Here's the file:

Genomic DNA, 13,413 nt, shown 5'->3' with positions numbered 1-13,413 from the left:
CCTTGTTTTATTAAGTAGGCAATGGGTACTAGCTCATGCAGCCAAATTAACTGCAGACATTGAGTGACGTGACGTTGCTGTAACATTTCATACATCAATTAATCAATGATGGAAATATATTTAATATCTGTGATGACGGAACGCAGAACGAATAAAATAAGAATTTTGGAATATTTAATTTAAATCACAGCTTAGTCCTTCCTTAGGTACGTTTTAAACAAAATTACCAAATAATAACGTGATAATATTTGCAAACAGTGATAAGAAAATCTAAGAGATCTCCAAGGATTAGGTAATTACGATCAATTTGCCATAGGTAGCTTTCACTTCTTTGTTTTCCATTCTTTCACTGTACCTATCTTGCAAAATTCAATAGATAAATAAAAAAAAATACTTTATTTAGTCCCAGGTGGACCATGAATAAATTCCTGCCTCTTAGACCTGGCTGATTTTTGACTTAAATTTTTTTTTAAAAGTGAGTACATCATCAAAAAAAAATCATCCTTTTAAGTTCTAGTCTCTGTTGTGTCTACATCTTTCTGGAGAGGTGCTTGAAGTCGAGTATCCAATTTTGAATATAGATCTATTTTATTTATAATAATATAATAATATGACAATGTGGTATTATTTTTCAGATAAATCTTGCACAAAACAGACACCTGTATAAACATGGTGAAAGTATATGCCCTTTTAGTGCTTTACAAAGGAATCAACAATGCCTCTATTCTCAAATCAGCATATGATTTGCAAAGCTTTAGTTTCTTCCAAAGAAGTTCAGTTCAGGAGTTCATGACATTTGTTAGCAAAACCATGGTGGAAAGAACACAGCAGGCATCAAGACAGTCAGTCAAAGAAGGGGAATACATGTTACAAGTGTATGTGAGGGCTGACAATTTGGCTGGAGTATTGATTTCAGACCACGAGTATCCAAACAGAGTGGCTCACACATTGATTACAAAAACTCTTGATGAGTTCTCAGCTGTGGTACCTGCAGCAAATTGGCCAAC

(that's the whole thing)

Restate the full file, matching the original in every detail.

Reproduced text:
Genomic DNA, 13,413 nt, shown 5'->3' with positions numbered 1-13,413 from the left:
CCTTGTTTTATTAAGTAGGCAATGGGTACTAGCTCATGCAGCCAAATTAACTGCAGACATTGAGTGACGTGACGTTGCTGTAACATTTCATACATCAATTAATCAATGATGGAAATATATTTAATATCTGTGATGACGGAACGCAGAACGAATAAAATAAGAATTTTGGAATATTTAATTTAAATCACAGCTTAGTCCTTCCTTAGGTACGTTTTAAACAAAATTACCAAATAATAACGTGATAATATTTGCAAACAGTGATAAGAAAATCTAAGAGATCTCCAAGGATTAGGTAATTACGATCAATTTGCCATAGGTAGCTTTCACTTCTTTGTTTTCCATTCTTTCACTGTACCTATCTTGCAAAATTCAATAGATAAATAAAAAAAAATACTTTATTTAGTCCCAGGTGGACCATGAATAAATTCCTGCCTCTTAGACCTGGCTGATTTTTGACTTAAATTTTTTTTTAAAAGTGAGTACATCATCAAAAAAAAATCATCCTTTTAAGTTCTAGTCTCTGTTGTGTCTACATCTTTCTGGAGAGGTGCTTGAAGTCGAGTATCCAATTTTGAATATAGATCTATTTTATTTATAATAATATAATAATATGACAATGTGGTATTATTTTTCAGATAAATCTTGCACAAAACAGACACCTGTATAAACATGGTGAAAGTATATGCCCTTTTAGTGCTTTACAAAGGAATCAACAATGCCTCTATTCTCAAATCAGCATATGATTTGCAAAGCTTTAGTTTCTTCCAAAGAAGTTCAGTTCAGGAGTTCATGACATTTGTTAGCAAAACCATGGTGGAAAGAACACAGCAGGCATCAAGACAGTCAGTCAAAGAAGGGGAATACATGTTACAAGTGTATGTGAGGGCTGACAATTTGGCTGGAGTATTGATTTCAGACCACGAGTATCCAAACAGAGTGGCTCACACATTGATTACAAAAACTCTTGATGAGTTCTCAGCTGTGGTACCTGCAGCAAATTGGCCAAC